- Open Access
Fat and epidermal cell suspension grafting: a new advanced one-step skin regeneration surgical technique
© Migliano et al.; licensee BioMed Central Ltd. 2014
- Received: 2 December 2013
- Accepted: 10 February 2014
- Published: 24 February 2014
Dystrophic skin scarring commonly occurs following skin cancer resections. In particular, the cosmetic outcome of skin graft reconstructions, following epidermoidal carcinoma removal, is generally poor due to wide marginal tumour excision, loss of subcutaneous tissues, and subsequent pigmented atrophic scarring of the graft coverage. Skin grafting sequelae need a three dimensional correction to restore either the epidermal layer or the dermal/subdermal volume and vascularization.
The surgeons combined CO2 laser ablation, subdermal lipofilling according to the Coleman’s technique and epidermal cell suspension autografting to correct wide depressed and dyschromic facial scar. The Authors applied this new technique on three nasal skin cancer resected patients: two of them actually need a longer follow-up, the third patient, a 48 yr old caucasian male, presented a skin grafting scar due to sclerodermiform basal cell carcinoma removal. This case is reported discussing pre-intra and post-operative records up to a complete twelve months follow-up.
Records at six and twelve months follow-up after surgery demonstrate a fully integrated skin graft and a good restoration of the treated area, presenting the same texture and pigmentation of the adjacent untreated skin. Optimal, stable three-dimensional skin cosmetic restoration was obtained in a single stage surgical procedure.
Autologous non-cultured epidermal cell suspension transplantation on an epidermal laser ablated skin area, in combination with lipofilling subdermal reconstruction, appears to be an effective, simple and time-saving method to correct skin graft sequelae, in skin cancer patients. This new technique allows to restore a three-dimensional morphological structure of the treated area and to recover a natural appearance of the skin at the same time. The Authors believe that this technique can be safely used to treat any kind of dystrophic scarring.
- Skin cancer sequelae
- Fat graft
- Epidermal cell suspension
- Skin graft
- Dystrophic scar
- Laser ablation
- Cell therapy
- Dermal revitalization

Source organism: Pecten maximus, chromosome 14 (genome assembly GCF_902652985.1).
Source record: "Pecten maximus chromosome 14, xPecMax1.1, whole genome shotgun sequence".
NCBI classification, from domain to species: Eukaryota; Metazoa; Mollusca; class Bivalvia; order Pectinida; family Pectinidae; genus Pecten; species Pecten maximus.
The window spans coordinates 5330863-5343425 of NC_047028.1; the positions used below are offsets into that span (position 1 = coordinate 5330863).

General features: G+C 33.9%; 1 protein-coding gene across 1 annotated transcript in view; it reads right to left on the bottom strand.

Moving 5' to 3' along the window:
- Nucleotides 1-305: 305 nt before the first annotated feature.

Skin grafting reconstruction is widely used in patients who need surgical removal of cutaneous malignancies, but often leaves unpleasant, antiaesthetic and dystrophic scars. Skin grafting otherwise is mandatory either for oncological follow-up or for the presence of multiple precancerous lesions on the skin surrounding to the area that needs reconstruction. It is also used for wide defect coverage, especially in the facial region, where there are many areas of functional and cosmetic relevance that must be absolutely spared from flap surgery . New techniques arising from regenerative medicine could be considered in reconstructive surgery, even in oncologic surgery, to improve treatment results and to obtain better aesthetic and cosmetic outcomes, using less invasive operations. Lipostructure (fat autografting performed via microcannulas) is a widely accepted surgical procedure for natural long-lasting tissutal volume restoration. This technique is frequently used to restore the morphological three-dimensional pattern of subdermal, hypodermal and muscular structures, where natural aging factors or pathological events have produced fat tissue loss or atrophy [2–4]. Skin tissue engineering using both cultured and non-cultured epidermal cells is currently applied for the treatment of chronic non-healing wounds [5, 6] and stable vitiligo refractory to medical treatment [7–9]. Mechanical or physical dermabrasion (cryotherapic or laser epidermal ablation) are widely used to prepare the surgical field for the cellular suspension autografting. The combination of both surgical options, lipofilling and epidermal cellular grafting, has never been attempted before in the same procedure. The Authors have started a surgical trial of skin reconstructions combining these two techniques in order to evaluate if a multiplanar treatment can provide, in a single stage operation, better results if compared with the traditional treatments. This work is a preliminary report of a surgical trial actually in progress.